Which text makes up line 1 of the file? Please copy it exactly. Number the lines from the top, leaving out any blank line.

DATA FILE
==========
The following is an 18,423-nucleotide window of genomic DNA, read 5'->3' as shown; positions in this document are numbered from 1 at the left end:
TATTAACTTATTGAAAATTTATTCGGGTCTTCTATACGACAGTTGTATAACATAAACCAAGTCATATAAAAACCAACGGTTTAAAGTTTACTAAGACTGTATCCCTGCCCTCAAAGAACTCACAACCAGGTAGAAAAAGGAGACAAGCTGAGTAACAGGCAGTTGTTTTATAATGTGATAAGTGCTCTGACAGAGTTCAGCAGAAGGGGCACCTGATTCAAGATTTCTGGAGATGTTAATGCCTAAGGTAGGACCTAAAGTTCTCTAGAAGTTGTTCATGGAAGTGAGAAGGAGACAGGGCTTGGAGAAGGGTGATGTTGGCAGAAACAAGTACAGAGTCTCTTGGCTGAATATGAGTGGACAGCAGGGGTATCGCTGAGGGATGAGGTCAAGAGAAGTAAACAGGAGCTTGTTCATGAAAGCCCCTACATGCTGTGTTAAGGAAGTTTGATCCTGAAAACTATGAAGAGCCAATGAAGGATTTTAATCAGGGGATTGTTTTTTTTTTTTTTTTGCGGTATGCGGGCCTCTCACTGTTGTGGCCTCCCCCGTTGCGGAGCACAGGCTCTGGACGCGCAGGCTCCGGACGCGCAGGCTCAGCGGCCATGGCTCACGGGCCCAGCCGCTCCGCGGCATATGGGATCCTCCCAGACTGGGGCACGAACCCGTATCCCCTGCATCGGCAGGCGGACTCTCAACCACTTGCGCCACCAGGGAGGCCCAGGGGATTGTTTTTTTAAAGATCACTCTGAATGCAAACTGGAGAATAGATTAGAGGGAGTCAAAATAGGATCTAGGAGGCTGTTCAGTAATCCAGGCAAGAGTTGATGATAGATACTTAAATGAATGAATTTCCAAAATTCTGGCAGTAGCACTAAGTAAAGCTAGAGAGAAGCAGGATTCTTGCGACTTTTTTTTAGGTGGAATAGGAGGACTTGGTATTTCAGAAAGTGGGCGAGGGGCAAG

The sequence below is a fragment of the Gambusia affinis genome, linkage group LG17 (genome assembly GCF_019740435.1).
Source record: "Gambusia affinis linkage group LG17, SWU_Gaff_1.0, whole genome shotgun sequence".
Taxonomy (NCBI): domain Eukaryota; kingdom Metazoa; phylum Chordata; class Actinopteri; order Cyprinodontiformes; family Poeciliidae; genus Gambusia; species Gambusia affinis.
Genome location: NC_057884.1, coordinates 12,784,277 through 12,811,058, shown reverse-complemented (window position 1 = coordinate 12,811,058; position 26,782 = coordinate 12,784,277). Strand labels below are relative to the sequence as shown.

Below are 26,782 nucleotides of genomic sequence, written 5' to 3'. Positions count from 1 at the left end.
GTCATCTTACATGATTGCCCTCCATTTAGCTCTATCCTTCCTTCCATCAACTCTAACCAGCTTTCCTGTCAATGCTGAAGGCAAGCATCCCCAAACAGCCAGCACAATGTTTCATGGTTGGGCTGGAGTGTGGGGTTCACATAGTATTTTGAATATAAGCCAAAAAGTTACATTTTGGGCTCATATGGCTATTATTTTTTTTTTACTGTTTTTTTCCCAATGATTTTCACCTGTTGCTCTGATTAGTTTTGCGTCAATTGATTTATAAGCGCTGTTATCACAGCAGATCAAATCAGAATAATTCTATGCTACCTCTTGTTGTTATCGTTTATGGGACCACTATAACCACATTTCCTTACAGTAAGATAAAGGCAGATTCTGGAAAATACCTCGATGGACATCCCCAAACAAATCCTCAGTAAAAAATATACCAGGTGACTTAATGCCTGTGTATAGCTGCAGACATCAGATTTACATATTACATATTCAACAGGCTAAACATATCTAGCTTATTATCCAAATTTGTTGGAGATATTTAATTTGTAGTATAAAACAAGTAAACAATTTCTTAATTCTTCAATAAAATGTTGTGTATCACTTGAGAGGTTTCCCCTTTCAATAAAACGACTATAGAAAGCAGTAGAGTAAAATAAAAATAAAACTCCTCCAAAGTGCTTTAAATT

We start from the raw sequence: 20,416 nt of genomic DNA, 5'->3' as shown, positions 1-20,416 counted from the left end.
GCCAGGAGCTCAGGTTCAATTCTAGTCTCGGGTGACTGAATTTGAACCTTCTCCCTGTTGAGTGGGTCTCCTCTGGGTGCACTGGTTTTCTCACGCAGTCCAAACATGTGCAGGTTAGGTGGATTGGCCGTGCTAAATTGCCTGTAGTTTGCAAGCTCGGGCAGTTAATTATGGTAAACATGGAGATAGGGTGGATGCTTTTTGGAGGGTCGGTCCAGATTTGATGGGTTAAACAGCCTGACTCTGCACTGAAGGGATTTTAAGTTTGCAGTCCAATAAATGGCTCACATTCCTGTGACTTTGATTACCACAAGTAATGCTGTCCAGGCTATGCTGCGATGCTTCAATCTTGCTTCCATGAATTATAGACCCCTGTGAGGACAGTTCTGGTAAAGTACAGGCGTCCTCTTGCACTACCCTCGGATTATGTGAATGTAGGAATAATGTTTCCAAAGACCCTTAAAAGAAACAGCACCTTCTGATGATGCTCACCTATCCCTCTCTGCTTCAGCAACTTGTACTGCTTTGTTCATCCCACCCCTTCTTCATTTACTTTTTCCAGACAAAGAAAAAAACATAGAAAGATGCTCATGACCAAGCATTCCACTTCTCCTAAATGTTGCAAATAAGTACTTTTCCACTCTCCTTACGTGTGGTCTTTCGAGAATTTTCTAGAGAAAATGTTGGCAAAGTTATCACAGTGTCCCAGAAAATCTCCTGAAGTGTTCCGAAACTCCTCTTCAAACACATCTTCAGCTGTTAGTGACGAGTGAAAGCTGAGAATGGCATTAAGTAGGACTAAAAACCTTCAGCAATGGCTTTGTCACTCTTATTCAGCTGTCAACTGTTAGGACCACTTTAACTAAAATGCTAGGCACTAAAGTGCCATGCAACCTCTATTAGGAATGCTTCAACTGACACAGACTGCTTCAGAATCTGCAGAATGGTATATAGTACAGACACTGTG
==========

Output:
The following is an 18,423-nucleotide window of genomic DNA, read 5'->3' as shown; positions in this document are numbered from 1 at the left end: